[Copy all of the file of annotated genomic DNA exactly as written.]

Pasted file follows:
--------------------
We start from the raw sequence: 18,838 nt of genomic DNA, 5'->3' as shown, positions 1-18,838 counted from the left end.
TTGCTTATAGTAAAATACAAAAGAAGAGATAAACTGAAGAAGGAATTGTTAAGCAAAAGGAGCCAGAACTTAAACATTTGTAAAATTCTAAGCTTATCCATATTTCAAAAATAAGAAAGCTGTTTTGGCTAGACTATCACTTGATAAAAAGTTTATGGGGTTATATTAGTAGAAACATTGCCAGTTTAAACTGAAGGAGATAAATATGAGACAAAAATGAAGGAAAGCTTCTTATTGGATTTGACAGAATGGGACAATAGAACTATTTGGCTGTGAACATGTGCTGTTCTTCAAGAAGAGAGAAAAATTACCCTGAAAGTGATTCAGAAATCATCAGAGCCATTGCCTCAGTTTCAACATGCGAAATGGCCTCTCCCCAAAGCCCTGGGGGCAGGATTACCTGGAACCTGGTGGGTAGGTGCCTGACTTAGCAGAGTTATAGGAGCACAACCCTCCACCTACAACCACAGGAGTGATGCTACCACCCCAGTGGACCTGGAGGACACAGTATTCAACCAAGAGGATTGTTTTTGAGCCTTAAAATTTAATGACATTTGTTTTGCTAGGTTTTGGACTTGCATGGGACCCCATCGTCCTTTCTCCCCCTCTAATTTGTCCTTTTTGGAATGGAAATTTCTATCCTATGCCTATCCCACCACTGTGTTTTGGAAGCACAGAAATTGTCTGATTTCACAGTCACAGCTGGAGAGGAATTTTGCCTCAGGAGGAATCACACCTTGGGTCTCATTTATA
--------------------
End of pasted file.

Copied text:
We start from the raw sequence: 18,838 nt of genomic DNA, 5'->3' as shown, positions 1-18,838 counted from the left end.
TTGCTTATAGTAAAATACAAAAGAAGAGATAAACTGAAGAAGGAATTGTTAAGCAAAAGGAGCCAGAACTTAAACATTTGTAAAATTCTAAGCTTATCCATATTTCAAAAATAAGAAAGCTGTTTTGGCTAGACTATCACTTGATAAAAAGTTTATGGGGTTATATTAGTAGAAACATTGCCAGTTTAAACTGAAGGAGATAAATATGAGACAAAAATGAAGGAAAGCTTCTTATTGGATTTGACAGAATGGGACAATAGAACTATTTGGCTGTGAACATGTGCTGTTCTTCAAGAAGAGAGAAAAATTACCCTGAAAGTGATTCAGAAATCATCAGAGCCATTGCCTCAGTTTCAACATGCGAAATGGCCTCTCCCCAAAGCCCTGGGGGCAGGATTACCTGGAACCTGGTGGGTAGGTGCCTGACTTAGCAGAGTTATAGGAGCACAACCCTCCACCTACAACCACAGGAGTGATGCTACCACCCCAGTGGACCTGGAGGACACAGTATTCAACCAAGAGGATTGTTTTTGAGCCTTAAAATTTAATGACATTTGTTTTGCTAGGTTTTGGACTTGCATGGGACCCCATCGTCCTTTCTCCCCCTCTAATTTGTCCTTTTTGGAATGGAAATTTCTATCCTATGCCTATCCCACCACTGTGTTTTGGAAGCACAGAAATTGTCTGATTTCACAGTCACAGCTGGAGAGGAATTTTGCCTCAGGAGGAATCACACCTTGGGTCTCATTTATA